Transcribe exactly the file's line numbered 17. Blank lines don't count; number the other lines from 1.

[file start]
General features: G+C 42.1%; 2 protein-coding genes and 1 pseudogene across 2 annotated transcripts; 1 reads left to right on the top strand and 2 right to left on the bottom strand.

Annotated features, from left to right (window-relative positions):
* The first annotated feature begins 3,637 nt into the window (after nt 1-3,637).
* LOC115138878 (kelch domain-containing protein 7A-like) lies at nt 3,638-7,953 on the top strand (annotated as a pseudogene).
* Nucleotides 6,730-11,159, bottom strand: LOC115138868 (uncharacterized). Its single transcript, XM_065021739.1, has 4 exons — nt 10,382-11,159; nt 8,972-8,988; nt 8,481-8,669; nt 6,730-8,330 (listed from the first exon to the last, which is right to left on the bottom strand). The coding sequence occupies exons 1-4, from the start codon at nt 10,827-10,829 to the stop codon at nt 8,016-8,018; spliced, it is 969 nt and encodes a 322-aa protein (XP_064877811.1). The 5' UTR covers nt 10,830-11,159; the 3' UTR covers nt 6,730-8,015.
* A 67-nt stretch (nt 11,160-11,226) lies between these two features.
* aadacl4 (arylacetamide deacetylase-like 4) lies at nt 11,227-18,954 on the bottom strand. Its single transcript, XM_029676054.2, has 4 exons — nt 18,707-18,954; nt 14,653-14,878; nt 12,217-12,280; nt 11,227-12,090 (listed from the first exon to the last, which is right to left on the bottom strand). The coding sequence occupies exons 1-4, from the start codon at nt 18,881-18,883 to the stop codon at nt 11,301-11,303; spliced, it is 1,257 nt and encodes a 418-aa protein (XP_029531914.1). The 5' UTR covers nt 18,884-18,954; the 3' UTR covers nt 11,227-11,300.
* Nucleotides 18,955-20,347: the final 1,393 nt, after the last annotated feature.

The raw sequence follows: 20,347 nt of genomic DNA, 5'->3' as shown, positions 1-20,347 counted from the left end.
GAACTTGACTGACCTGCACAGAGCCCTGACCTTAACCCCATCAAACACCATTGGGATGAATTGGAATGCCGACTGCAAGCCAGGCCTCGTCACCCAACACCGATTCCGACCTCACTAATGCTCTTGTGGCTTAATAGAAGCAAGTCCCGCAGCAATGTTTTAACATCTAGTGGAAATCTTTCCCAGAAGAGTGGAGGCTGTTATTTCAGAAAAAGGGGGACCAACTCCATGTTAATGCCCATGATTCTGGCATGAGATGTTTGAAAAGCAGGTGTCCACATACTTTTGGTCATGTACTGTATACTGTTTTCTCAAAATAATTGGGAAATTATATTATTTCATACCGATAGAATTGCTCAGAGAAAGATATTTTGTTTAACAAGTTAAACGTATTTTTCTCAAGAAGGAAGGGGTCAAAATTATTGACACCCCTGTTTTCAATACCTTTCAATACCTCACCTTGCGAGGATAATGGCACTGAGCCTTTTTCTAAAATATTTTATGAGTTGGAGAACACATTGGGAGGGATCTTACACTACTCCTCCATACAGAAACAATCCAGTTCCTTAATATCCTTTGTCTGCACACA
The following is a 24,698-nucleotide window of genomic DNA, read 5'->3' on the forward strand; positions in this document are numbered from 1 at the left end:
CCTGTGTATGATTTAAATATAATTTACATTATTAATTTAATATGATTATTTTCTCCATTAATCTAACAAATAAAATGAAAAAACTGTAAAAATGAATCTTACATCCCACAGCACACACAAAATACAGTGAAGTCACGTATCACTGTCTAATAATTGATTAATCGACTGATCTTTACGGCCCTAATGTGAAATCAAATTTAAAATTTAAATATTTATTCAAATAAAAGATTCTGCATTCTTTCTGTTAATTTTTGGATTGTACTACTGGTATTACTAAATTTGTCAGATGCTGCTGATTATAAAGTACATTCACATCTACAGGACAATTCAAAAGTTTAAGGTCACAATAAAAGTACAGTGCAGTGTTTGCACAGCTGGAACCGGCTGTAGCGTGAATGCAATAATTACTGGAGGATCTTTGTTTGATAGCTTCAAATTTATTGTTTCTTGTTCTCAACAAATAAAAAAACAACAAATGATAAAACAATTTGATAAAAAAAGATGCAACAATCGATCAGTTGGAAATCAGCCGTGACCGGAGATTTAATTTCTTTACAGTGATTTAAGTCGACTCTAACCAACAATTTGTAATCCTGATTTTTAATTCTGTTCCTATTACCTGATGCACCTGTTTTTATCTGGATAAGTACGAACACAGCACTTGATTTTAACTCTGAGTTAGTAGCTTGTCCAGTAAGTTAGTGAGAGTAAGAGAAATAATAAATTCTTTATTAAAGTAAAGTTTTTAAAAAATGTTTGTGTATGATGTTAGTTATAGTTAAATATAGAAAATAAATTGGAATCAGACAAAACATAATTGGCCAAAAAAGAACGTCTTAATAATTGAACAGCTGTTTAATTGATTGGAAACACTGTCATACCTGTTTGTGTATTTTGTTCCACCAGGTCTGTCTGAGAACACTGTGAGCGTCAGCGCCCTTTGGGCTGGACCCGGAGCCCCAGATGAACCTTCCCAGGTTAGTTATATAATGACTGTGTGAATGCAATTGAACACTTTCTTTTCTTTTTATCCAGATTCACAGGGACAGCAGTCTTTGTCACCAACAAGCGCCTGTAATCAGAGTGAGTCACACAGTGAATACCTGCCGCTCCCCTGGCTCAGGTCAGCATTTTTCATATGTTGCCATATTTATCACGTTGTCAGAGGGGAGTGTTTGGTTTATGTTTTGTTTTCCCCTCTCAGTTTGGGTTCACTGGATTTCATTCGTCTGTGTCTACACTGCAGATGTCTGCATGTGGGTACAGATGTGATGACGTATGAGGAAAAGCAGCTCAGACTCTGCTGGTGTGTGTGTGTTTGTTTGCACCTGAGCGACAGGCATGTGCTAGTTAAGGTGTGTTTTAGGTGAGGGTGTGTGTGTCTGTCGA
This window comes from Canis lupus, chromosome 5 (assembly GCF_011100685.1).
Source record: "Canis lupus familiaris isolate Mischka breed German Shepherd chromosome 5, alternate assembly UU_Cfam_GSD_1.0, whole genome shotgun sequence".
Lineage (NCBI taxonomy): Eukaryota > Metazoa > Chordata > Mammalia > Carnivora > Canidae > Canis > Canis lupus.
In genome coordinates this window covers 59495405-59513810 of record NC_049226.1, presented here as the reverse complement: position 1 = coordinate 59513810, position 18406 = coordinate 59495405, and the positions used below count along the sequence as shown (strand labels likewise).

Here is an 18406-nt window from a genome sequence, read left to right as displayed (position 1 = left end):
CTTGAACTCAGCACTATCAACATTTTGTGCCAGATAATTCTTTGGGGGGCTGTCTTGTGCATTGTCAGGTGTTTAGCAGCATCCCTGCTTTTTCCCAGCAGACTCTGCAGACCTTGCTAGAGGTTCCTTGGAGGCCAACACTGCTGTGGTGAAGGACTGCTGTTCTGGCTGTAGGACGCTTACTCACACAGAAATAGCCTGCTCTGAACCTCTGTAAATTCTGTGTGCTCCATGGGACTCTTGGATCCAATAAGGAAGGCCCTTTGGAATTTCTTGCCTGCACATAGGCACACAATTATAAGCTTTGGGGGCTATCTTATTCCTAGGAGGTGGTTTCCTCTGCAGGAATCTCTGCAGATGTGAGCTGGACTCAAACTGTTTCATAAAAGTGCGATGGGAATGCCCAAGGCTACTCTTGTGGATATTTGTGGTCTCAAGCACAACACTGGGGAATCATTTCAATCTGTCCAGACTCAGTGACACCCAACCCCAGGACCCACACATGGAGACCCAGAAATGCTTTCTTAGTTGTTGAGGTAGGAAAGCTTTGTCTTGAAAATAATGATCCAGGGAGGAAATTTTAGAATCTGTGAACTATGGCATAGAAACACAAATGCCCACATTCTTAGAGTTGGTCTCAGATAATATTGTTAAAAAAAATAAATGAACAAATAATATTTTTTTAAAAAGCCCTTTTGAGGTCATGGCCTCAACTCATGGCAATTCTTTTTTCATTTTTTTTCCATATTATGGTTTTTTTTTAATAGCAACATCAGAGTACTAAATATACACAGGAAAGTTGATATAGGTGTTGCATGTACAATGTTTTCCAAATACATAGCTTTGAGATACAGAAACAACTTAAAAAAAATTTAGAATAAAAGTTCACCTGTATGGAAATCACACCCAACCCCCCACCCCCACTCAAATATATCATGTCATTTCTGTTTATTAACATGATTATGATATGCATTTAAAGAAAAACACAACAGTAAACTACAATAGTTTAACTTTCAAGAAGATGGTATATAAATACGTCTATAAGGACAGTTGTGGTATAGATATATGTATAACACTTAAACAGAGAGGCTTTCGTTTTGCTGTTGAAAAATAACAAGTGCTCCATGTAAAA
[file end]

Here is an 18406-nt window from a genome sequence, read left to right as displayed (position 1 = left end):